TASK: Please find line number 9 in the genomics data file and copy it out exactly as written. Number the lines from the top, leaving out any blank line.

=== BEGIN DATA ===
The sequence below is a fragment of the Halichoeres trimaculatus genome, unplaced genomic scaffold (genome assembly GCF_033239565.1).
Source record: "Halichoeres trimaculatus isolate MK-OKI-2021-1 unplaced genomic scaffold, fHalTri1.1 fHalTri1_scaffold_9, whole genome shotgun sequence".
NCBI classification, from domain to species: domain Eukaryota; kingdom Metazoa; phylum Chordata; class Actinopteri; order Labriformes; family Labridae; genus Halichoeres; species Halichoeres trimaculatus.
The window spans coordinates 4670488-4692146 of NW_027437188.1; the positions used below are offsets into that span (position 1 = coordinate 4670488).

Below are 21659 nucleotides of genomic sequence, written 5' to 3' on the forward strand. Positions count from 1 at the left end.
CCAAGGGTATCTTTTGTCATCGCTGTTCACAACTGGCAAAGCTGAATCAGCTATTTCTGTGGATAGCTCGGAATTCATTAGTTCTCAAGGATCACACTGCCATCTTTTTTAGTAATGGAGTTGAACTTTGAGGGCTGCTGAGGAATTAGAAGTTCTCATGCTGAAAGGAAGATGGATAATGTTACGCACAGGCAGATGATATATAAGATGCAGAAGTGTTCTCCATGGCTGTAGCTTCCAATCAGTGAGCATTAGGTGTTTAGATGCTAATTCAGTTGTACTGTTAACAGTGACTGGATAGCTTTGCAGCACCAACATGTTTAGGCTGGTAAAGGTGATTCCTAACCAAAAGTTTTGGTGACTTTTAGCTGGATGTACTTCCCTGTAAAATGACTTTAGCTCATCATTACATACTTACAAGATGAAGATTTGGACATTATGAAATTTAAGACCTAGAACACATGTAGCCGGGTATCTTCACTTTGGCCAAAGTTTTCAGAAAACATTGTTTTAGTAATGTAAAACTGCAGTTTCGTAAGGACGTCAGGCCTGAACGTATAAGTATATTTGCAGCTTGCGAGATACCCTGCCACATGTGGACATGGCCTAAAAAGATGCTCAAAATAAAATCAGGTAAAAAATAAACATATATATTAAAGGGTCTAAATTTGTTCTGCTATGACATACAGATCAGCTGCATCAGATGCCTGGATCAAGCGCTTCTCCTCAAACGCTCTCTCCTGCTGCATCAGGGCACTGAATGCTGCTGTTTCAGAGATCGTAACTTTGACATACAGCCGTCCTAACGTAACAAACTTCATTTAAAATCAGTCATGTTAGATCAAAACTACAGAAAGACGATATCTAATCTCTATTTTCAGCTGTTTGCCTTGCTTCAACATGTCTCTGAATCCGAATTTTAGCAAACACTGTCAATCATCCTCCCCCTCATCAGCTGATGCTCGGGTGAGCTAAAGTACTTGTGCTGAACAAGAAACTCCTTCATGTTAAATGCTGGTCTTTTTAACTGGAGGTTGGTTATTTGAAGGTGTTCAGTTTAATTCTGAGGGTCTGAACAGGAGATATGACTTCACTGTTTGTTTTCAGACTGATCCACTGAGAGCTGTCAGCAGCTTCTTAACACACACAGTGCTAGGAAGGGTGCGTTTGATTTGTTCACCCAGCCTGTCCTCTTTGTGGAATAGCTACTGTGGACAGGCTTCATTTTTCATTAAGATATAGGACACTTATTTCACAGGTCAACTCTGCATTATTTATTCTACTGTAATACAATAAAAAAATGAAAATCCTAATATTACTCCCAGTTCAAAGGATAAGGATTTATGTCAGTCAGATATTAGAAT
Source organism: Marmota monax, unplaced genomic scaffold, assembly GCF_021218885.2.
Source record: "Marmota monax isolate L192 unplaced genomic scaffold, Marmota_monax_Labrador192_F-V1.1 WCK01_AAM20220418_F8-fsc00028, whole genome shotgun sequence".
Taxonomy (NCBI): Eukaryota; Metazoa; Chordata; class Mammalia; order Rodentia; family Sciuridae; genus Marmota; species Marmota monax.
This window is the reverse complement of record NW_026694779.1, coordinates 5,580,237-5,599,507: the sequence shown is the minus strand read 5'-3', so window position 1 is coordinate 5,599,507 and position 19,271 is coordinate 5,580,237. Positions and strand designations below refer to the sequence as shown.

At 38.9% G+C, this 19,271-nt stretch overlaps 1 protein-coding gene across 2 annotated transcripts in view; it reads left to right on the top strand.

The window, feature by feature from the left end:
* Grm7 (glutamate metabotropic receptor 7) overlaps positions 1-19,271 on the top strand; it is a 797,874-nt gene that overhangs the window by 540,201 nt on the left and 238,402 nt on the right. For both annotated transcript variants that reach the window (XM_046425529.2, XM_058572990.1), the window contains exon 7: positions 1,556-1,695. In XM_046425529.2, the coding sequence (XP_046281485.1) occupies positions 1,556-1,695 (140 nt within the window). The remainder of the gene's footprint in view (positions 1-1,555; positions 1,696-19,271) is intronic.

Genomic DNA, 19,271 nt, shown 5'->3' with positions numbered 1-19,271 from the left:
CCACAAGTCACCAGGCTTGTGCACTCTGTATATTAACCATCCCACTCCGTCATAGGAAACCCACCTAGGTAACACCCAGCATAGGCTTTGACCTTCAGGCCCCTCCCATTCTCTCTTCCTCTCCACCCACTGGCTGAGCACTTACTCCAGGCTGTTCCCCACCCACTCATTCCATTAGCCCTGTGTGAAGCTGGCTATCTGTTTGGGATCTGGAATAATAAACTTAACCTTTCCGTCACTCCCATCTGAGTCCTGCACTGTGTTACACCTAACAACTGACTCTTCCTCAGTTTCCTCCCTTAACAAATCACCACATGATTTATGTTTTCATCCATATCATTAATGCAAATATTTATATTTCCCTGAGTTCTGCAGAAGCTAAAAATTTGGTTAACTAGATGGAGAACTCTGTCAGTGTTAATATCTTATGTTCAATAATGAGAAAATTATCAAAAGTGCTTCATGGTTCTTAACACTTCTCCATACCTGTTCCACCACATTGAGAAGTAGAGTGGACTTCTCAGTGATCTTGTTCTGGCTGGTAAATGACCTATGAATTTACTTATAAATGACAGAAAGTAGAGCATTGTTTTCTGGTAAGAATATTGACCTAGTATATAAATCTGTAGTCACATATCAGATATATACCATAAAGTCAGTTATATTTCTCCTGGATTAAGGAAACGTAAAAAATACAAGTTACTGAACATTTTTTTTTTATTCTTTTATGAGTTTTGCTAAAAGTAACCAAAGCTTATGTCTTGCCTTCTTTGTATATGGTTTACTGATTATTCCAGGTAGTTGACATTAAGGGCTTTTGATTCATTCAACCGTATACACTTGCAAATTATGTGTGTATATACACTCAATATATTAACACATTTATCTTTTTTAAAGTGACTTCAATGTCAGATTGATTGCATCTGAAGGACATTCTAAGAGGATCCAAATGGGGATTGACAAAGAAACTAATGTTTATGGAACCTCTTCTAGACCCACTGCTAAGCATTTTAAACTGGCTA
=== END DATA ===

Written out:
Taxonomy (NCBI): Eukaryota; Metazoa; Chordata; class Mammalia; order Rodentia; family Sciuridae; genus Marmota; species Marmota monax.